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US airstrikes on Iraqi militia were purely ‘defensive’ even though they were technically offensive, commander says

The U.S. military launched airstrikes on Kata’ib Hezbollah to prevent future attacks such as the rocket strike on Camp Taji, Iraq, which killed two US troops and one British service member
Jeff Schogol Avatar

The U.S. military is trying hard to emphasize that the airstrikes on the Iranian-backed militia that is believed to be responsible for the deaths of two American troops and one British service member were “defensive” rather than retaliatory.

Army Spc. Juan Miguel Mendez Covarrubias, 27, and Air Force Staff Sgt. Marshal D. Roberts, 28, were killed in Wednesday’s rocket attack on Camp Taji, Iraq. 

The U.S. government has placed blame for the attack on the Iraqi militia Kata’ib Hezbollah, whose former leader Abu Mahdi al-Muhandis was killed by the same Jan. 3 U.S. airstrike that killed Iranian Maj. Gen. Qasem Soleimani, then head of the Islamic Revolutionary Guard Corps’ elite Quds Force.

The Defense Department’s news release on Thursday twice described the U.S. airstrikes on five Kata’ib Hezbollah as a “defensive” move following the deadly Camp Taji attack.

“These strikes were defensive, proportional, and in direct response to the threat posed by Iranian-backed Shia militia groups (SMG) who continue to attack bases hosting OIR [Operation Inherent Resolve] coalition forces,” the news release said.

Marine Gen. Kenneth McKenzie Jr., head of U.S. Central Command, briefed the Pentagon press corps about the airstrikes on Friday. The first slide in his presentation referred to the attacks as “defensive strikes on Katib Hizbollah.”

Task & Purpose asked McKenzie on Friday if calling the five airstrikes “defensive” perhaps stretches the definition of the word.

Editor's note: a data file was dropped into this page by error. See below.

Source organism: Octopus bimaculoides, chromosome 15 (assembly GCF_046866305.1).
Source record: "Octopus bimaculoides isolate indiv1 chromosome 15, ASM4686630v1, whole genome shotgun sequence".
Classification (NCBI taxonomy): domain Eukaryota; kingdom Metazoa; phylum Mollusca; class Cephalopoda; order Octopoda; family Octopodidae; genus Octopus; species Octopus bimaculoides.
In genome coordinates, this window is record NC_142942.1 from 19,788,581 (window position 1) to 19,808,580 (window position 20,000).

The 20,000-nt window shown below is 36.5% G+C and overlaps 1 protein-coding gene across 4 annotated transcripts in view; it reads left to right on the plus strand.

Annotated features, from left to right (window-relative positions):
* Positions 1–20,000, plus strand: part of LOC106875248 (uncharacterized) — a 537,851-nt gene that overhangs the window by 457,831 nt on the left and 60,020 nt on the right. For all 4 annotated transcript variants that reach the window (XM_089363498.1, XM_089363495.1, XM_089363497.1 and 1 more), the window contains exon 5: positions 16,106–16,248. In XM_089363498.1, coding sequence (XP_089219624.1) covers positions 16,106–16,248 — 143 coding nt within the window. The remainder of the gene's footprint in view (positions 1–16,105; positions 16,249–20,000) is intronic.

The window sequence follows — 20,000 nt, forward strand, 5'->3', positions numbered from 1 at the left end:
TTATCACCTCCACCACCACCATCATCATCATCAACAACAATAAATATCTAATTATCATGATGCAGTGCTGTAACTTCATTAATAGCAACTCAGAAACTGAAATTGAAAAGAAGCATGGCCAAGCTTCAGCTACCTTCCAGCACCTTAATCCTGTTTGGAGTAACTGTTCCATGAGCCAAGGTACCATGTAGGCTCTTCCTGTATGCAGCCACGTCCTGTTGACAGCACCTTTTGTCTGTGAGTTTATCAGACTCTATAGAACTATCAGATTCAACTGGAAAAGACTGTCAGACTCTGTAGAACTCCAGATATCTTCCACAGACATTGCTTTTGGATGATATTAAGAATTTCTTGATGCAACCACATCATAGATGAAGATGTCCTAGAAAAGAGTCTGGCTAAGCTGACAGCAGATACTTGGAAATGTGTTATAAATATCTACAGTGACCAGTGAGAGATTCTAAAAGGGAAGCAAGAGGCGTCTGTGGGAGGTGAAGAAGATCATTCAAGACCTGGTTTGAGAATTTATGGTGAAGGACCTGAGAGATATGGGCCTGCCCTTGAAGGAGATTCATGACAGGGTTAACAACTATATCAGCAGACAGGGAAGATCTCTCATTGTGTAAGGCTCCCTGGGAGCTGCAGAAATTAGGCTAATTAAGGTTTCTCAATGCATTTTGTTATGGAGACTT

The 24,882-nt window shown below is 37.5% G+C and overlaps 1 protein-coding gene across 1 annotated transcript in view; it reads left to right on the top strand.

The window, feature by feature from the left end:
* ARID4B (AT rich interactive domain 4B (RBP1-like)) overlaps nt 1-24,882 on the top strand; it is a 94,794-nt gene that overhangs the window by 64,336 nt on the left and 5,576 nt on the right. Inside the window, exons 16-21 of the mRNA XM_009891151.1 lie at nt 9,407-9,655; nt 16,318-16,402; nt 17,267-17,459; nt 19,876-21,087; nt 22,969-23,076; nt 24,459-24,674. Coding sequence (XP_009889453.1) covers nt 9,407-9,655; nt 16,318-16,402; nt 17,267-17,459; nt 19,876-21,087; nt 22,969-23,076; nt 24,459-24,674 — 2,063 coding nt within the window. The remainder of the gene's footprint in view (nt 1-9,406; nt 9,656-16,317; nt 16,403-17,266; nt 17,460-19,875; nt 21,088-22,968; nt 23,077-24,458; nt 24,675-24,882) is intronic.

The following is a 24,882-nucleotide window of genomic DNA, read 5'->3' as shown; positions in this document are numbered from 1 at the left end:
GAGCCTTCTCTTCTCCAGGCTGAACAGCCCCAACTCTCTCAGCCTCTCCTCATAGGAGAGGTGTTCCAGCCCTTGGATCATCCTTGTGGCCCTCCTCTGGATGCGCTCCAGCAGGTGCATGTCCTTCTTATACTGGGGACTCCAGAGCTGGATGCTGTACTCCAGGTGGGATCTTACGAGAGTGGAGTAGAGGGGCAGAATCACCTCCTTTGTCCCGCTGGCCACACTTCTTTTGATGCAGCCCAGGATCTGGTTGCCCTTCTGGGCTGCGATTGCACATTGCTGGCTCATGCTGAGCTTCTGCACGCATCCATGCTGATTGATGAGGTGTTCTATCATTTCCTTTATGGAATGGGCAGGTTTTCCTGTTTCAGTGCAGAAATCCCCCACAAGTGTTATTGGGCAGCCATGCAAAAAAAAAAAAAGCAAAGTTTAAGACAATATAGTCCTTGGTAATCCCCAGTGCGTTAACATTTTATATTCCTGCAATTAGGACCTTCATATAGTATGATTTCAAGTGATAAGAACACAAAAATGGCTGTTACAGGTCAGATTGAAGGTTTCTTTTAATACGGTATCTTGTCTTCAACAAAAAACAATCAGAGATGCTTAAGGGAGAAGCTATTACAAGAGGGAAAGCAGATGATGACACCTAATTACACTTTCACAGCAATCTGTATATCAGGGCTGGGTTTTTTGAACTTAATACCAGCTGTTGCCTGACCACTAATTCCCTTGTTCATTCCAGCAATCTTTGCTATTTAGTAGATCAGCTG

“Actually, no I don’t think so at all,” McKenzie replied. “I think these attacks are designed to prevent future attacks on us, which would be the definition of a defensive action. Clearly, dropping a bomb is in of itself an offensive tactical action – but in the broader context these are designed to be defensive strikes.”

The U.S. military believes that Kata’ib Hezbollah is responsible for a total of 12 rocket attacks on coalition forces in Iraq over the past six months, including the Camp Taji attack, said McKenzie, who did not elaborate on what evidence he based that conclusion on.

U.S. military officials also assume that the airstrikes on Kata’ib Hezbollah following the Camp Taji attack will “have an effect on deterring future strikes of this nature,” McKenzie said.

“We’ve seen in the past what happens when you don’t respond,” he said. “Now people know that we’re not going to tolerate these direct attacks on American or coalition service members – and we’re willing and able to respond.”

McKenzie said the U.S. military told the Iraqi government after the Camp Taji attack that “a response was coming,” but he did not specify whether Iraqi officials were given advance warning of the five airstrikes.

However, Iraq’s military has issued a statement saying that five security personnel were killed in the strikes, according to Al Jazeera.

“If Iraqi military forces were there, I would say it’s probably not a good idea to position yourself with Kata’ib Hezbollah in the wake of a strike that killed Americans and coalition members,” McKenzie said.